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Portrait of the Eternal Future

Short story By: samadhi
Other



The end of humanity.


Submitted:Jan 31, 2010    Reads: 67    Comments: 1    Likes: 1   


The cities lie in ruins, rubble cluttering these barren streets. Machines are dropping bombs cowardly from our skies killing any new life born into this place. The kids are in the back streets getting high trying to forget all they learned of this world. Elders sit upon their deteriorating thrones ignoring the cries of the common man, tapping at their computer screens no longer connected while keeping an eye on the money by their sides.

Artists clutch their canvases turned to black, weeping of beauty lost. The musicians sing songs of silence, the most wretched melody ever to befall our ears. All the writers lay dead in the streets with pencils protruding from the back of their minds. Down the alley, books are being burned, leaving the philosophers to walk the streets with nothing left to ponder and nothing more to share.

The beggars are gathering those left ready to fight, gathering crowds come to them to hear their enlightening words hoping to even catch a glance at a glimmer of truth. I penetrated the consciousness of god and found nothing but fog, mirrors, and smoke. There is nothing left to believe in, only this world in which we have destroyed. Waiting for something of luminescent power, we gathered around the blind man hoping he might be able to send the clouds away. He just sat there, so the crowd dispersed back into their individual concerns of survival.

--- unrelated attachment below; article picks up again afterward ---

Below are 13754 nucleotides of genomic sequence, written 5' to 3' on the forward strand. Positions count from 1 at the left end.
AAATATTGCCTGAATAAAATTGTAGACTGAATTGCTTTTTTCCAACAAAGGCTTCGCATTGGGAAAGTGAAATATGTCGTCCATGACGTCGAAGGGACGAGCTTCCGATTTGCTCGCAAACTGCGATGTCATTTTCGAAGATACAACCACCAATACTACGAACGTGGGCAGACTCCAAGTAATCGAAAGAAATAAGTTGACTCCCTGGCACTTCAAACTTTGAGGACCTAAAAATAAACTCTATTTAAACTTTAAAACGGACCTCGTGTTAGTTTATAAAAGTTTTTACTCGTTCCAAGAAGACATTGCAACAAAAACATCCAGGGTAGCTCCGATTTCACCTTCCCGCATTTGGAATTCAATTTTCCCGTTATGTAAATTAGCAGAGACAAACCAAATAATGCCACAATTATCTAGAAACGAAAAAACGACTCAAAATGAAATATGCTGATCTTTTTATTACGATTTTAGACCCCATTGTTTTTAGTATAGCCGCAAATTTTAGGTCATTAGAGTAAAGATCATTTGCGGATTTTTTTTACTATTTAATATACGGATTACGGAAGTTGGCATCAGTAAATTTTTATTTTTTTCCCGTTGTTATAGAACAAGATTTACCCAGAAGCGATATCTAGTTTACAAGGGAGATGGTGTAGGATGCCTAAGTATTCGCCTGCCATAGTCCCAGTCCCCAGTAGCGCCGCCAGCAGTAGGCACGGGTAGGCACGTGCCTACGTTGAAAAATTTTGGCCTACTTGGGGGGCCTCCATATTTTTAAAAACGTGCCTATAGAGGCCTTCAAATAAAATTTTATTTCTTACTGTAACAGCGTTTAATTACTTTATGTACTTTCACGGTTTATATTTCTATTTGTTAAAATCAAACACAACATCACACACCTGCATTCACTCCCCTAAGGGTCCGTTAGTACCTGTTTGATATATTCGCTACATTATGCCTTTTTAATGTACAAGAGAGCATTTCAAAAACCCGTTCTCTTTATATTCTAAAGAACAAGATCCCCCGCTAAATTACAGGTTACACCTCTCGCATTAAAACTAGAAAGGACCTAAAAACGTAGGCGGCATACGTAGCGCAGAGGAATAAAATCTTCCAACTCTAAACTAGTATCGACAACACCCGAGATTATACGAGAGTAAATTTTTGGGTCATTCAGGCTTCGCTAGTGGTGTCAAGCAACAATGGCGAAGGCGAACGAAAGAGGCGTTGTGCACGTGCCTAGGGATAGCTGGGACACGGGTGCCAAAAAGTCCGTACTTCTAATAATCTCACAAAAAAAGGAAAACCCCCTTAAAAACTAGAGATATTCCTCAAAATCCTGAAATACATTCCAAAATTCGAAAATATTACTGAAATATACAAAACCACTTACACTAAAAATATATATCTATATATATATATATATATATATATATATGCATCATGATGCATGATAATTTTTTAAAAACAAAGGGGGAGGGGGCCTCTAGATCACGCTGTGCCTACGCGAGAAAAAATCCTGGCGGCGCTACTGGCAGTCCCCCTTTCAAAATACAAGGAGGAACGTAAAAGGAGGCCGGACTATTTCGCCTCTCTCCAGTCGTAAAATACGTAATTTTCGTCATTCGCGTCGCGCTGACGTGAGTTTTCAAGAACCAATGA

We hear hissing sounds from the sky. The machines are expanding their destruction, so we move further away from the cities towards the edges of all existence. We are one- the concept so destroyed now- but whenever pondered, we hear screams from within the darkness above us. Fear driving us from any productive use of these thoughts, which resonate in our minds, haunting every single human being as we watch the blood of the dead sink into the Earth almost as quickly as it flows from the bodies. Beneath the streets we hear rivers but we know they are red.

Eternal midnight is all that can be seen, so we pray for the end of the world even though the cycle proves to us time and time again that nothing in this universe can truly be destroyed. If we believed we could rise above this, maybe… it doesn't matter because no one believes. Childhood can never be restored because it will never again begin. There is no innocence to guide us, no light along the path to spark the imagination or fuel our energies to break this vicious cycle.

One night a fire broke out in the center of where our city stood. I could see it from atop a hill not too far away. I saw the people run in delight towards the inferno, only to have their bodies burned as they danced in the flames. They danced until they could no longer stand with screams of enchantment and suffering flowing form their lips. The smell of death consumed the air and those who held onto the last pieces of our sanity vomited as our sickness grew. The stench lingered for days, our appetites growing smaller with each breath, wondering if we should have joined them in their fiery release.